20 May 2021
German propaganda forgeries provide a fascinating insight into the espionage of the Second World War and the way in which postage stamps were used to undermine the authority and spirit of the nations on both sides of the conflict. Discover more about these remarkable stamps, and how you can own them, in this special guide.
At first glance the stamp below may look like a normal King George VI definitive, but closer inspection reveals a number of subtle changes pointing to the fact that this is a German forgery.
Can you spot the differences?
- The Star of David can be seen in the crown, and in the thistle (top right)
- The ‘D’ in the value is a hammer and sickle, as is the rose in the top left corner
- The postmark reads ‘LONDON/SPECIAL-STAMP/AAAO' referring to the ‘Allied Army Amphibian Operation’ we now know as 'D Day'
- Image above provided by Bill Barrell Ltd - see more propaganda forgeries at www.barrell.co.uk
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Other stamps produced by Germany in 1943 and 1944 were not as subtle.
1935 Silver Jubilee Propaganda Forgeries
The 1935 Silver Jubilee stamps of King George V were taken as the basis for another forgery, this time with a much more direct message.
Here we see a number of changes:
- The Star of David is seen in the top corners and in the crown in the left panel
- The text is replaced with 'THIS WAR IS A JEWSH WAR' (the reasons behind the mis-spelling of 'Jewish' remains unclear, could this have been a deliberate ploy by those forced to create the stamps?)
- The dates have been changed to 1939 and 1944
- The King's head is replaced with an image of Stalin
- The hammer and sickle is seen on the right of the design
- As with the forgeries of the definitives, the 'D' in the stamp's value is a hammer and sickle
1937 Coronation Propaganda Forgeries
Meanwhile, the King George VI Coronation stamp of 1937 was altered, with an image of Stalin this time replacing the Queen.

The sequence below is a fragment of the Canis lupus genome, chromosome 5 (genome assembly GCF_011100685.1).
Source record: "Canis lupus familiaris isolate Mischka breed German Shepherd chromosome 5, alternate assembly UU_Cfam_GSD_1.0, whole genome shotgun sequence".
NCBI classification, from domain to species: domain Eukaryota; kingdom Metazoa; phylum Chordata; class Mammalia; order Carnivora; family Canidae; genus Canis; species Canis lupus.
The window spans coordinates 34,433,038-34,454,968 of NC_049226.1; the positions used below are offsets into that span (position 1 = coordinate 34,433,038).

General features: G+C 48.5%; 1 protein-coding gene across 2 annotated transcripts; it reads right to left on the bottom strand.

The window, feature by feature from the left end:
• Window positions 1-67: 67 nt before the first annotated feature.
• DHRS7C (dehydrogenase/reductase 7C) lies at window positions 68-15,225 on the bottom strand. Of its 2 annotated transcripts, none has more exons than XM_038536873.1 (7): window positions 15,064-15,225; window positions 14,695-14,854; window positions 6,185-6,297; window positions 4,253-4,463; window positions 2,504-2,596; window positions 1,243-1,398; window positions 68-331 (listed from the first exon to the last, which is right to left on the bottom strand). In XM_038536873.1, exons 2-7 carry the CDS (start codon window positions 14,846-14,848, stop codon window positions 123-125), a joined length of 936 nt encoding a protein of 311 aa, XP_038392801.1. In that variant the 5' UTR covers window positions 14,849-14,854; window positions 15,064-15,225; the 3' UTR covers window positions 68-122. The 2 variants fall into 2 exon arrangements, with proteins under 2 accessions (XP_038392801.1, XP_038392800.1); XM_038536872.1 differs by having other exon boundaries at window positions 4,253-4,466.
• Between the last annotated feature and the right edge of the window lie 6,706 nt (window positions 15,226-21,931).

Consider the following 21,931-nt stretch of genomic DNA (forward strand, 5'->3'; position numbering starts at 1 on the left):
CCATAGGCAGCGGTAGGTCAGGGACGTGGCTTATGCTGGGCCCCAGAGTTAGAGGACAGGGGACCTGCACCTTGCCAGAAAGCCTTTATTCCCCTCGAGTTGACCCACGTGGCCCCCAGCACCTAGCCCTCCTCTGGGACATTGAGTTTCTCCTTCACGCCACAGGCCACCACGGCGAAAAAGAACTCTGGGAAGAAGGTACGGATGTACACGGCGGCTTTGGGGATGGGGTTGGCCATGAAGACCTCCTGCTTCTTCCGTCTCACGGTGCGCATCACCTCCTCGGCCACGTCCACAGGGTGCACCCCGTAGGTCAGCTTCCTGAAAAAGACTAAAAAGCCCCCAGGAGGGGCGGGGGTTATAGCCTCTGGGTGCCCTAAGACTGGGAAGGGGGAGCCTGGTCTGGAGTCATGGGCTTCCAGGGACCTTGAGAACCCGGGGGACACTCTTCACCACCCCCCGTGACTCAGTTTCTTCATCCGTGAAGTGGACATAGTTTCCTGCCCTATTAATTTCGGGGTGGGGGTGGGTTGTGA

The other changes were as follows:
- The Star of David is seen in the top corners
- The text reads 'SSSR BRITANNIA' and 'TEHERAN 28.11.1943'
- The ornament on the right is a Soviet Star with hammer and sickle
- The King's 'GER' monogram is replaced with an SSSR monogram
A number of overprints were also produced, highlighting alleged atrocities by the Allies and, more commonly, suggesting the British Empire was being 'liquidated'.
How rare are the forgeries and what are they worth?
For collectors who enjoy adding pieces of history to their albums, the propaganda stamps of the Second World War are most desirable, giving a collection a focus and adding intriguing true stories to the stamps. Yet you can obtain examples of the stamps for a relatively small amount.
There were a reported 7 million copies of the forged King George VI definitives produced by Germany. Of these, it is said that about 50,000 survived the war, and just over half of these were overprinted.
Today, examples in good condition sell for around £20, whilst the value of the overprinted stamps can vary greatly, depending on the message printed across the stamps.
The Silver Jubilee forgeries can attract prices of between £25 and £50 depending on value. This pair of the stamps was sold at Grosvenor Philatelic Auctions for £80 in
Good copies of the 1937 Coronation stamp with Stalin can fetch around £75.